The pound sign (£) is the symbol for the pound sterling—the currency of the United Kingdom (UK). The same symbol is (or was) used for similarly named currencies in some other countries and territories, such as the Irish pound, Gibraltar pound and Italian lira.
The symbol derives from a capital "L", representing libra, the basic unit of weight in the Roman Empire, which in turn is derived from the Latin name of the same spelling for scales or a balance. The pound became an English unit of weight and was so named because it originally had the value of one tower pound (~350 grams) of fine (pure) silver.
In American English, the term "pound sign" usually refers to the symbol # (see number sign), and the corresponding telephone key is called the "pound key". The symbols £ and # are both referred to as the pound sign in Canadian English (# is also referred to as the number sign).
In the Unicode standard, the symbol £ is called "pound sign" and the symbol ₤ "lira sign". These have respective code points:
Unicode notes that the "lira sign" is not widely used, and the preferred sign for lira is the pound sign.[contradiction] However, the so-called "lira sign" is also sometimes used to denote pounds sterling (for example on a previous version of the British five pound note).
Prior to the introduction of the IBM PC, there was no unique accepted standard for entering, displaying, printing, or storing the £ sign in the UK computer industry. On personal computers prior to the PC the "#" key was often used; sometimes it was displayed on screen as "#", but many printers could be set up to print "£" where "#" was sent to the printer by an application program. Keying in, storing, displaying, and printing the sign often required special set-up. Although the "#" sign is commonly called the "hash symbol", it is also referred to as the "pound sign" in North America (though in reference to the unit of weight, not the unit of currency). It is also known as the number symbol or key.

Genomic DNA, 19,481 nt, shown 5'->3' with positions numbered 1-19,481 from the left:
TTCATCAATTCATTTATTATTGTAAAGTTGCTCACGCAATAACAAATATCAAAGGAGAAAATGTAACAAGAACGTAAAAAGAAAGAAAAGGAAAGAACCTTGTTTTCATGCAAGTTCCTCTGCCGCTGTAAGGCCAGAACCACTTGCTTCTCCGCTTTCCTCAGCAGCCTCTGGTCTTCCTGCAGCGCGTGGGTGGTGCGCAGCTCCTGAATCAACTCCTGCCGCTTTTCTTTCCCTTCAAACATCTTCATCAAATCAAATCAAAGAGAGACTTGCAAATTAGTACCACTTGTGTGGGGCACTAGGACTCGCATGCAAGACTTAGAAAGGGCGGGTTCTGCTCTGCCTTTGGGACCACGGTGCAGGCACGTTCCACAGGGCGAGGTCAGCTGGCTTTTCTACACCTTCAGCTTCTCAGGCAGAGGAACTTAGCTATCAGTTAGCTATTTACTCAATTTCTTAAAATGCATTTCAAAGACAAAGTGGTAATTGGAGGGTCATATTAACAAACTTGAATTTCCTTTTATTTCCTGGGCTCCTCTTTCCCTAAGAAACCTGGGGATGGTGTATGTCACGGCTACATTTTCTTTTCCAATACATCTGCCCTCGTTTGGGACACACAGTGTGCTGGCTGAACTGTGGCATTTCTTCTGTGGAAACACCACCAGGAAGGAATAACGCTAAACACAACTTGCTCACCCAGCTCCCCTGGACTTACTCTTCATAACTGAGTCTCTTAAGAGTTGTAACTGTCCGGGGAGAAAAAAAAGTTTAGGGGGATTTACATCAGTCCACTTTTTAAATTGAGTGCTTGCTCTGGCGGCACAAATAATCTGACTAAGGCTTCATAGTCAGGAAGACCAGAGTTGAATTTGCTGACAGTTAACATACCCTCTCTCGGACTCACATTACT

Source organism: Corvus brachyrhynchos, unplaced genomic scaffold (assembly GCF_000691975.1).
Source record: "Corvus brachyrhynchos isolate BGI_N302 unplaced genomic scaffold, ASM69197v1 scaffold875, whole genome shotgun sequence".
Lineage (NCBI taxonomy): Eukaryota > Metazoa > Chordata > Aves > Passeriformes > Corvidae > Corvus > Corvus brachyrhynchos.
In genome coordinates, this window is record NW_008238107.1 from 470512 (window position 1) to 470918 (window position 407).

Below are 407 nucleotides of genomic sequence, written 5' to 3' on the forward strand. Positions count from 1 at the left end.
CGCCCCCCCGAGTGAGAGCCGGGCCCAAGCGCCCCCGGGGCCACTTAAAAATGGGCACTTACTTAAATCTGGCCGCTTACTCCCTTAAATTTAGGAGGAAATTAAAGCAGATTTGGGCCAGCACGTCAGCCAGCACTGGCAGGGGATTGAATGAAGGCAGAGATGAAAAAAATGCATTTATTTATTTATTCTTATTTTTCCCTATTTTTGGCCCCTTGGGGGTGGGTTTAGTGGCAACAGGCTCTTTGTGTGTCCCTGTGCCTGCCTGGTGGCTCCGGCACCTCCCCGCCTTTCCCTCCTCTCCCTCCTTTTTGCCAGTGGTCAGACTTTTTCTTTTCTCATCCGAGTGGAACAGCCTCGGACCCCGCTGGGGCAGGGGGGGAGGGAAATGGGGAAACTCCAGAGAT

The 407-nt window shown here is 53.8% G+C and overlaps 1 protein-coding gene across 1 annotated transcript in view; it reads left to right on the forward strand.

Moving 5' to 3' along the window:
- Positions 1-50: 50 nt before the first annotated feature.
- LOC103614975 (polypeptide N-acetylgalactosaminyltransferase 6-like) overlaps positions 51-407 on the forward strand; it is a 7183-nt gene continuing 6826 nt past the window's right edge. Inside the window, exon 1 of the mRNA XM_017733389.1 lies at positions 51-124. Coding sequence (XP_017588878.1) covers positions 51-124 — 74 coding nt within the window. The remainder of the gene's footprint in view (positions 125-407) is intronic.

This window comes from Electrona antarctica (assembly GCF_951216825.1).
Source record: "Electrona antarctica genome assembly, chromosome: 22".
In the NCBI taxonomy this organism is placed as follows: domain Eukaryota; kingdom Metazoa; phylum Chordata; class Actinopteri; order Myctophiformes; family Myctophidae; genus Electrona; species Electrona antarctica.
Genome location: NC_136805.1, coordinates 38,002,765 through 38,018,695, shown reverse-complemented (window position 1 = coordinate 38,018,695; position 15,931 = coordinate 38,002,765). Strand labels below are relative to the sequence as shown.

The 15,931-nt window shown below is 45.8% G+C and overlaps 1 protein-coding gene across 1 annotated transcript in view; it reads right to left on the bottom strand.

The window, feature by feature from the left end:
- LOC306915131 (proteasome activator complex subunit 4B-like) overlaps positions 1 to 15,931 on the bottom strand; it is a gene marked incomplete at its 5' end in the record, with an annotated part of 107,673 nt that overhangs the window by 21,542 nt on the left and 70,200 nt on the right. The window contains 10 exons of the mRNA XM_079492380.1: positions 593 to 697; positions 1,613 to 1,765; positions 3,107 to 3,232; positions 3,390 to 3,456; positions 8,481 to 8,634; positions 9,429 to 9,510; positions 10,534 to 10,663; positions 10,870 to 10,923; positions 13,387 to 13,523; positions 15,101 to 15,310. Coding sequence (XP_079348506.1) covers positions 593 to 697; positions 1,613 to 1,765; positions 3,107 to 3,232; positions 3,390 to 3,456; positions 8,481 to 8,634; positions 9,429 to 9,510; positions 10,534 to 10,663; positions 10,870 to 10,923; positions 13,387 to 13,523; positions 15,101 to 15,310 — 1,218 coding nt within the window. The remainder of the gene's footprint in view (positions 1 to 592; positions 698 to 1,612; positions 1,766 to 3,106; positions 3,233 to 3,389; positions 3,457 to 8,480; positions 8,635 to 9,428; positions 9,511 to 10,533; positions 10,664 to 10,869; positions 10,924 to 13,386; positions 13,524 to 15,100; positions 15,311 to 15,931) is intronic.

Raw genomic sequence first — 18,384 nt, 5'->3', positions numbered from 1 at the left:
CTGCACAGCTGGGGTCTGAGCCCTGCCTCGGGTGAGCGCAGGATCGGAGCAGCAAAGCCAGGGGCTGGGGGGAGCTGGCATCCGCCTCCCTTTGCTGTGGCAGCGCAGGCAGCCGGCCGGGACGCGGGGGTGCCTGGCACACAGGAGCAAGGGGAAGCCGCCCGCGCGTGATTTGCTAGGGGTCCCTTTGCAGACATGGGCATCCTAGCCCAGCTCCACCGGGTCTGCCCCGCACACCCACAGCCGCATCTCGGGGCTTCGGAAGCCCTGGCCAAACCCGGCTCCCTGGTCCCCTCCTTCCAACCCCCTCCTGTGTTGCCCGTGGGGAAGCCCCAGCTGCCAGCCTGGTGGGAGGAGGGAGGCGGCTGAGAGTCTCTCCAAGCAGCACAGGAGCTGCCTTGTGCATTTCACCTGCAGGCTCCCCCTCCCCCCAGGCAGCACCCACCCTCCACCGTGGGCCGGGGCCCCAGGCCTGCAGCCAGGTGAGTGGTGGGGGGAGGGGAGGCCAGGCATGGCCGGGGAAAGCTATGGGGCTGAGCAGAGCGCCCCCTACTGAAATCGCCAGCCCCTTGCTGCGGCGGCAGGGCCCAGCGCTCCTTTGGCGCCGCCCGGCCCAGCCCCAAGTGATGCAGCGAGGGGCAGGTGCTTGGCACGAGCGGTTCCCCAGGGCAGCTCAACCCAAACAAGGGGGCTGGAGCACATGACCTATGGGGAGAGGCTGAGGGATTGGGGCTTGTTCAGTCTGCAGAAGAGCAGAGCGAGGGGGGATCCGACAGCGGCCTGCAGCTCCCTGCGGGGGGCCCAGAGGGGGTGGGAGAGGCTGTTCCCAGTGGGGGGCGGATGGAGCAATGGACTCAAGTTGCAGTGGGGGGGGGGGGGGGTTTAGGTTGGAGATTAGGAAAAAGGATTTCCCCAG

The Commodore 64 computer included a dedicated key for the pound sign (to the right of the number row).
The BBC Micro used a variant of ASCII that replaced the backtick ("`", character 96, hex 60) with the pound sign (ISO/IEC 8859 had not yet been standardised, and it was advantageous to have commonly used characters available in the lower, 7-bit ASCII table), denoted as CHR$96 or (hex) CHR$&60. Since the BBC Micro used a Teletext mode as standard, this means that the pound sign is in the 7-bit ASCII variant used on Teletext systems such as Ceefax, ORACLE and Teletext Ltd as well.
The PC UK keyboard layout has the "£" symbol on the 3 number key and is typed using:
- ⇧ Shift+3
On a US-International keyboard, the "£" can be entered using:
- ⇧ Shift+AltGr+4
- ⇧ Shift+Ctrl+Alt+4
In a Microsoft Word document, the pound symbol can be entered by these means:
- place the cursor at the point in the document where the symbol should appear; then left-click on Insert; then left-click on Symbol. At this point the Symbol popup will appear. Locate and click on the pound symbol and then click Insert.
- Alt+0163 (keeping Alt pressed until all 4 digits have been typed on the numeric keypad only)
- ⇧ Shift+Alt+156
Linux and UNIX
- Ctrl+⇧ Shift+U followed by a 3
- ⇧ Shift+AltGr+3
- ⌥ Option+3
On UK Apple Mac keyboards, this is reversed, with the "£" symbol on the number 3 key, typed using:
- ⇧ Shift+3 (and the number sign "#" generated by ⌥ Option+3)
The compose key sequence is:
On Latin-alphabet typewriters lacking a "£" symbol type element, a reasonable approximation can be made by:
- L+← Backspace+f (so that the 'f' is typed over the 'L')
Computer printing from wordprocessing packages
In the 1980s the two main standards for the print codes for a pound sign were ASCII 186 for the HP Laserjet and ASCII 156 for most other printers including the IBM Quietwriter and Epson dot matrix printers. In order to print a pound sign each word processor needed to be set up individually to print the sign for the particular printer.
For many wordprocessing packages a terminate and stay resident program (TSR) was needed to convert the code generated by the package into the right code for the printer. Packages such as Wordperfect had utilities to set up this conversion without needing a TSR.
- William Safire (1991-03-24). "On Language; Hit the Pound Sign". New York Times. Retrieved 2011-05-21.
- Barber, edited by Katherine (2004). The Canadian Oxford dictionary (2nd ed. ed.). Toronto: Oxford University Press. ISBN 0195418166.